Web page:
For decades, the Saudi regime has funded the establishment of mosques abroad that teach an extreme interpretation of Sunni Islam hostile to Jews and the United States, while often looking the other way when private Saudi donors and charities directly fund terrorist groups like al‐Qaida and the Islamic State group. As a classified 2013 State Department cable explained, “donors in Saudi Arabia constitute the most significant source of funding to Sunni terrorist groups worldwide.” Hillary Clinton, in a leaked emails from 2014, wrote that Saudi Arabia was “providing clandestine financial and logistic support to ISIL and other radical Sunni groups in the region.”
By agreeing with the Saudis that Iran is the real source of the region’s problems and rewarding them with an arms deal, the Trump administration just encourages their malfeasance. That’s ironic for a “counterterrorism” mission. But the trip’s effect on Iran may be its biggest blow to U.S. security.
The trouble isn’t so much Trump’s criticism of Iran, which is partly accurate, though ill‐timed, but the policy shift it reflects. The regional posture Trump is eager to restore – U.S. friendship with Saudi Arabia and antagonism toward Iran – always rested on shaky reasoning. Changed circumstances have now made that posture more or less deranged.
One reason for that is that Iran is on the U.S.-side in Iraq and Syria, where Iranian‐backed militias, including Hezbollah are helping fight the Islamic State group. It’s true that these militias might threaten political reconciliation, but that’s more a reason to work with the Iranians than to shun them.
A second reason to shift stances in the region is change in energy markets. The conventional wisdom that said America should lash itself to the Sauds to ensure steady oil supply followed misapprehensions about global energy markets. Saudi production never turned on U.S. support, and their supply problems were not as big a threat to the U.S. economy as generally thought. Still, to the extent U.S. reliance on Saudi oil production drove the alliance, the shale revolution and increased U.S. energy production undercuts it.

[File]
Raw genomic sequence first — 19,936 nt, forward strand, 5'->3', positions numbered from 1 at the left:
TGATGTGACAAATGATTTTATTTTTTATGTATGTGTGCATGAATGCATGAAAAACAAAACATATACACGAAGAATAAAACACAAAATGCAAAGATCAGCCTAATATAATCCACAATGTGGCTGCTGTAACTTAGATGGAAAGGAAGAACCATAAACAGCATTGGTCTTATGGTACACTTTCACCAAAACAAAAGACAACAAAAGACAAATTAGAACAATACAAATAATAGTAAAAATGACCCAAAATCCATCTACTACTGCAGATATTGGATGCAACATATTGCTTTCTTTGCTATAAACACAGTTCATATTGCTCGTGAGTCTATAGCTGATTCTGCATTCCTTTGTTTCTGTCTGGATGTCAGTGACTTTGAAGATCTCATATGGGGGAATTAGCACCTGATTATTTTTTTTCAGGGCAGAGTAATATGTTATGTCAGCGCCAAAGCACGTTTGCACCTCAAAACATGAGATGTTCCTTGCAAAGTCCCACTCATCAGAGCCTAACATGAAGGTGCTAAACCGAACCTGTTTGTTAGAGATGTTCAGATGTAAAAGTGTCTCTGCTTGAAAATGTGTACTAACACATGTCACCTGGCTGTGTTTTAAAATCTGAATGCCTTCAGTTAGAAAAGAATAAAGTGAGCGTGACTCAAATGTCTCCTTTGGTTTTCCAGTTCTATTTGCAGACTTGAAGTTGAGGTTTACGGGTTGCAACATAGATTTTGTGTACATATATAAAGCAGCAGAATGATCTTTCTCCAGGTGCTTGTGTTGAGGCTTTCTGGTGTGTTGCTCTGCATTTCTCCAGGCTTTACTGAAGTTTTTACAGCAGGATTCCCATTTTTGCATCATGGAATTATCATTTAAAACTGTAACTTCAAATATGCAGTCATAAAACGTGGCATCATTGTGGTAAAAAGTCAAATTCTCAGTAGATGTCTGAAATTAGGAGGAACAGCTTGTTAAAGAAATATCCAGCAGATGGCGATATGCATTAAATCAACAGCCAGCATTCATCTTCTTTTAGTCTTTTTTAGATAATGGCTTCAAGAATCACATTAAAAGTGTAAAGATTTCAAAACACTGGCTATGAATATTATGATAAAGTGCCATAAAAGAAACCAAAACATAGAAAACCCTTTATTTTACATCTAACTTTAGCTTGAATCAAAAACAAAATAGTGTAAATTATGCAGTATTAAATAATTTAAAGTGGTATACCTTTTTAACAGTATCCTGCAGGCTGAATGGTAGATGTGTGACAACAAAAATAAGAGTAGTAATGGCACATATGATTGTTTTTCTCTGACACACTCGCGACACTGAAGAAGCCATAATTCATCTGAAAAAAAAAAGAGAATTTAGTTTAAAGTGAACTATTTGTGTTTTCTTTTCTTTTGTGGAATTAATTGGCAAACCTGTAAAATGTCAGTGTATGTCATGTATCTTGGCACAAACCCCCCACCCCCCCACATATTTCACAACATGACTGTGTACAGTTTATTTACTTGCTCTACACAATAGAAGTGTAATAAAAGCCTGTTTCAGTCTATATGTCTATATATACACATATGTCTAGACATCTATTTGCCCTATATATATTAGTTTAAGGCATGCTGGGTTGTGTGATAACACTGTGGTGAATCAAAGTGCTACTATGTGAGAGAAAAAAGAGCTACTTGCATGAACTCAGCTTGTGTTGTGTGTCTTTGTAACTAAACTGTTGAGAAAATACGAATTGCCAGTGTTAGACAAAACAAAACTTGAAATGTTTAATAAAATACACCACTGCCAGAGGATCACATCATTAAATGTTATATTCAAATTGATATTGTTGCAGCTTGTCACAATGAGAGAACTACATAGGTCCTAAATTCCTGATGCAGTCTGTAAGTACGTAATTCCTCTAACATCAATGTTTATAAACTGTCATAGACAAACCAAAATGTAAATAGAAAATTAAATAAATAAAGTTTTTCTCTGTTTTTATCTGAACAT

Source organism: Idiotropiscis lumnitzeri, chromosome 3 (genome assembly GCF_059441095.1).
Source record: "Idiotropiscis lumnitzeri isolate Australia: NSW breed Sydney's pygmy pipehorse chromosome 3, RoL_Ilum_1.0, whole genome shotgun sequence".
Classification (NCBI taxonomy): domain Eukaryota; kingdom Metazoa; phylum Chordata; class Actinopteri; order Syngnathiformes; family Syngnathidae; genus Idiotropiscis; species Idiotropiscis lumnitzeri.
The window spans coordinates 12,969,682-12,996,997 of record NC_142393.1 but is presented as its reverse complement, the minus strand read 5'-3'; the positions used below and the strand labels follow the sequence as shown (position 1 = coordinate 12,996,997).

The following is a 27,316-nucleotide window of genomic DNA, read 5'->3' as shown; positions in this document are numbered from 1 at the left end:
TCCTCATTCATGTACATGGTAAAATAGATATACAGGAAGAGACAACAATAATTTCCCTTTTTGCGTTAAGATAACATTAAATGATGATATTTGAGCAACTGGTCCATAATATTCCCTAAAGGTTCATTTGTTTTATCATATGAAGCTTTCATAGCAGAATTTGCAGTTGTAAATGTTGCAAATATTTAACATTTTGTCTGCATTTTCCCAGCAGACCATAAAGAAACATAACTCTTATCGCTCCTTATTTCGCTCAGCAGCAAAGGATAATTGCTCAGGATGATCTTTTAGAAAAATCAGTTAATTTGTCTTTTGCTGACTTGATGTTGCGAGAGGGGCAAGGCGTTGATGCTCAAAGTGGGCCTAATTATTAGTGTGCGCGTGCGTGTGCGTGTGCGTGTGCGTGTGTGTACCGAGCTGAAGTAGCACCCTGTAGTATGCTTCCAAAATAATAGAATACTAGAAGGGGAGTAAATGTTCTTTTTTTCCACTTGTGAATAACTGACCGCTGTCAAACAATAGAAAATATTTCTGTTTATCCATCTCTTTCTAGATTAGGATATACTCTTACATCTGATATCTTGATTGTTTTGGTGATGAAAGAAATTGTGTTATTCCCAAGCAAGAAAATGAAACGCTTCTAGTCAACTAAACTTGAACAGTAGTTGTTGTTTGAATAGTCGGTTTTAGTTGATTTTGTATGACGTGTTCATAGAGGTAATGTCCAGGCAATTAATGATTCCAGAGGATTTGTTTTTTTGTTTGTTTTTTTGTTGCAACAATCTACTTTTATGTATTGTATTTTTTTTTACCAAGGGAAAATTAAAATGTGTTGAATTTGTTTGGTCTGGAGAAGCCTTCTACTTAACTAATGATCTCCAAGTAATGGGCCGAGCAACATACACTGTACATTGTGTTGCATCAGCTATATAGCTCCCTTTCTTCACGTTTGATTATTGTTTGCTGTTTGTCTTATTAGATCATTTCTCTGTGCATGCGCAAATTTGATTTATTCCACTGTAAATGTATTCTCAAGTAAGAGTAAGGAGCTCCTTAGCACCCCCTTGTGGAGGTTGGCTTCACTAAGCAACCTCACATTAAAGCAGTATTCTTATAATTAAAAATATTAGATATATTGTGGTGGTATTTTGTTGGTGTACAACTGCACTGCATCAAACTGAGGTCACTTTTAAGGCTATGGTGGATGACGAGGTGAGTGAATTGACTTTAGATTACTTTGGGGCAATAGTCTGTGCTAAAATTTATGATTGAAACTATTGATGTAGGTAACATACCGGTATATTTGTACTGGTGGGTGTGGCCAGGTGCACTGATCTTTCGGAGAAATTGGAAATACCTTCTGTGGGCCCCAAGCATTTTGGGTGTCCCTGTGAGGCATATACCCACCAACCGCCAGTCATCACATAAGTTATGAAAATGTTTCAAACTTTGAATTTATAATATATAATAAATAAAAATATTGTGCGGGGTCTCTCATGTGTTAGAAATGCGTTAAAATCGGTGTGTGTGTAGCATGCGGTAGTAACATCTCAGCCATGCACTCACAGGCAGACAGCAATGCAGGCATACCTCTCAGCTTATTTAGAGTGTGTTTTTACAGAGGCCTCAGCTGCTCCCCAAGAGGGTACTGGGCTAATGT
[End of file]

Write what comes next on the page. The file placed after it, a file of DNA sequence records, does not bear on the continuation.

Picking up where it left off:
Third, the Iran nuclear deal is a peaceful means to influence Iranian politics, but renewed U.S. antagonism could easily upend it. Iran is not a unified entity. Moderate forces have gained sway in Iran. But Trump’s more antagonistic approach only plays into the narrative of Iranian hardliners wedded to hostile policies. That’s a recipe for undermining the nuclear deal and letting U.S. hawks put us back on the path to war with Iran.
The Trump administration’s plunge to the Saudi side is an unfortunate return to the status quo. Hostility to Iran and friendship with Gulf States is a kind of Washington foreign policy dogma created by a history of hostility on one side and commerce on the other.
In the long term, the U.S. should distance itself from both sides. Our security doesn’t depend on extensive meddling on behalf of any side. For now though, the imperative is to stop kowtowing to the Saudis and antagonizing Tehran. The administration’s present course will only heighten the region’s instability and extremism. Things can always get worse.